Jerome, Arizona is one of the most historic landmarks in the state once known as the “Billion Dollar Copper Town”. The city is perched on Cleopatra Hill, overlooking the cities situated below with an amazing view at over 5,000 feet. Jerome was originally settled as a camp for copper miners and it gradually grew into community as people exchanged their tents for homes and businesses. The city was officially founded in 1876. Despite being known as the “wicked town” in the west, it was the fourth largest city throughout the entire territory.
By the time the 1920’s arrived, Jerome was home to more than 15,000 people. Unfortunately, the Depression changed it all ten years later when the mining business slowed to a halt. It picked up again for a brief period during World War II as more copper was needed by the military, but it slowed again and eventually closed in 1953. By this time, only around 75 people remained in Jerome and they transformed the abandoned mining community into a historic district by proclaiming it as a ghost town.
Today, Jerome is home to less than 500 people and it is still thriving on the tourists that visit throughout the year. Seated above the most historic copper mine in the state, people all over the world travel to tour the biggest ghost town ever preserved. The people who live and work in Jerome are an eclectic blend of history buffs and artists, preserving the old buildings with few changes and offering tourists a plethora of museums, gift shops, and craft markets.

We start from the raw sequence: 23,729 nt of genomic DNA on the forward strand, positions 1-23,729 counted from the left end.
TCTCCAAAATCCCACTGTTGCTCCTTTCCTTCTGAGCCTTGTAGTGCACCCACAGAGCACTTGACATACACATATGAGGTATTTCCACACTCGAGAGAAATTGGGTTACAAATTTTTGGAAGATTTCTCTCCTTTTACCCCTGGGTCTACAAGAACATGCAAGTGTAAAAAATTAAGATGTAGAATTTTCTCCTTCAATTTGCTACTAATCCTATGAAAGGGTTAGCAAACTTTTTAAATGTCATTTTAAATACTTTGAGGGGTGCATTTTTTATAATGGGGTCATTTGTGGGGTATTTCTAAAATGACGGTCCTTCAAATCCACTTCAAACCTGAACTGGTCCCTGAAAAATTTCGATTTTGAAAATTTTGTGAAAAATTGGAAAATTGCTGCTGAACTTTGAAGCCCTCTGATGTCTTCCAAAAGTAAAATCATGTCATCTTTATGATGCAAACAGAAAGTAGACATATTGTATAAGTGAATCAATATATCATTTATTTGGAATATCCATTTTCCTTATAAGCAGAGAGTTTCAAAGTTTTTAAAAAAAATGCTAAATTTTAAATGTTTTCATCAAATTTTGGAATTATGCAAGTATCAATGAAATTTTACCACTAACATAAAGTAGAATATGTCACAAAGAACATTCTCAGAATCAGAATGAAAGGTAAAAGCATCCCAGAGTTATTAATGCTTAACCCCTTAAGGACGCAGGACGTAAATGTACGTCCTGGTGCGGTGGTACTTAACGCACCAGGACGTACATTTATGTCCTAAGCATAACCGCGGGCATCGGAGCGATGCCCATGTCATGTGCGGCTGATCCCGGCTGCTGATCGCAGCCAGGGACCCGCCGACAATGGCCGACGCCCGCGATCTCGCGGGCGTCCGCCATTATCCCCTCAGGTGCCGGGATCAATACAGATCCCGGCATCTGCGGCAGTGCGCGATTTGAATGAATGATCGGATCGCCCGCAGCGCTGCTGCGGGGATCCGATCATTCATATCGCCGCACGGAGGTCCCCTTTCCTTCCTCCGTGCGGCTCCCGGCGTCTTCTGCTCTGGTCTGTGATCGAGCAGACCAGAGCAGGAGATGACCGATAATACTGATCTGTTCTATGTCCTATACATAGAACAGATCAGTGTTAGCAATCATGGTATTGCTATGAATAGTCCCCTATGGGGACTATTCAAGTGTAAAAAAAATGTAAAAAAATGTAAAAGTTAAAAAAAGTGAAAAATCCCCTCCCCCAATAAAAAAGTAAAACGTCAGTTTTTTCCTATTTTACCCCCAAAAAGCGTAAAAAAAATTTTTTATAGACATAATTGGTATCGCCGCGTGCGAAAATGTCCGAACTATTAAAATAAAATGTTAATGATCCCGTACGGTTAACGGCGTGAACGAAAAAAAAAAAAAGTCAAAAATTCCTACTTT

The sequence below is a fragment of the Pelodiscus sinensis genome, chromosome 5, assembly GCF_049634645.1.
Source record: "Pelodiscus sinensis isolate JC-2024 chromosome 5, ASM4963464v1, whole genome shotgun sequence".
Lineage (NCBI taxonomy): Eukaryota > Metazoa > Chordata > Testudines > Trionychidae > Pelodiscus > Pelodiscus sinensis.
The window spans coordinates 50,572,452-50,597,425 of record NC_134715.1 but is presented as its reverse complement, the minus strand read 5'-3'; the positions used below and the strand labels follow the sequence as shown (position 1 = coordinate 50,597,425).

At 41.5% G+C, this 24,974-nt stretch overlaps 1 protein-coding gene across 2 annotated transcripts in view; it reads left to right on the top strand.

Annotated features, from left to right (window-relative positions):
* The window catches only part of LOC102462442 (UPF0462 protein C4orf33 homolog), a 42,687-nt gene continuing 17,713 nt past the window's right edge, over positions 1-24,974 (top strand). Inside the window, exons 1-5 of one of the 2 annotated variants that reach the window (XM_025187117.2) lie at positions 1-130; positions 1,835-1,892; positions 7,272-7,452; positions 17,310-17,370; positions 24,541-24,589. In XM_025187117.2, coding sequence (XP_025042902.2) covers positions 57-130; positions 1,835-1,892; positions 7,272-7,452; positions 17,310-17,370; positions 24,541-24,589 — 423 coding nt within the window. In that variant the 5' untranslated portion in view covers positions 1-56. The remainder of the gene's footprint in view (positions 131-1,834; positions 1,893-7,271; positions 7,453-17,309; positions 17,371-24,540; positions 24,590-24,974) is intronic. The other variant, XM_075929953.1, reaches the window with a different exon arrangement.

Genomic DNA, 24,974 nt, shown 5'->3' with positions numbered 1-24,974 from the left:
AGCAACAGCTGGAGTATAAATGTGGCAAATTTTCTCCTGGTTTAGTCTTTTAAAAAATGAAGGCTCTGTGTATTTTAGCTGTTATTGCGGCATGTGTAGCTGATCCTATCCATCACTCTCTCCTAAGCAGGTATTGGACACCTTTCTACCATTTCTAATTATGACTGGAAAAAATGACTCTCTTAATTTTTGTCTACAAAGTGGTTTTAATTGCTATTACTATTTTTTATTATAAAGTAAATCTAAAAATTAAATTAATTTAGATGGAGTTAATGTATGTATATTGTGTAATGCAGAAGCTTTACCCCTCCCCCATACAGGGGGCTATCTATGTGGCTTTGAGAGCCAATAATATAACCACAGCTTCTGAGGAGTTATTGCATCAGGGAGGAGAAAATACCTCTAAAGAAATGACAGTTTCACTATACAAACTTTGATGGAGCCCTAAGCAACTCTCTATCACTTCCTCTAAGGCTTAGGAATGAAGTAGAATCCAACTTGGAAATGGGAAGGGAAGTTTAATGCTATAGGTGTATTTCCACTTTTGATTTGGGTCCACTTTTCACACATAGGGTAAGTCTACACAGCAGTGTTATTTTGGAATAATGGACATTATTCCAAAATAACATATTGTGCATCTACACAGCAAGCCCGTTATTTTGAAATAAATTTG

Modern Jerome is much the same as it was in late 1890’s. The buildings that were dilapidated and falling have been restored to authenticity. The city is settled on a 30 degree slope, making it a place to take unforgettable photos. The most popular tourist attraction is the Cribs District, which was once the center of the “wicked” lifestyles. You can still tour the back alleys where people could visit “Prostitution Row”.
During your next trip to Arizona, make it a point to stop through beautiful Jerome. Take in the majestic mountain views and tour the historic ghost town. It is a great way for children to get a real look at what life was like at the turn of the century and they can learn more about Arizona’s mining industry as well.
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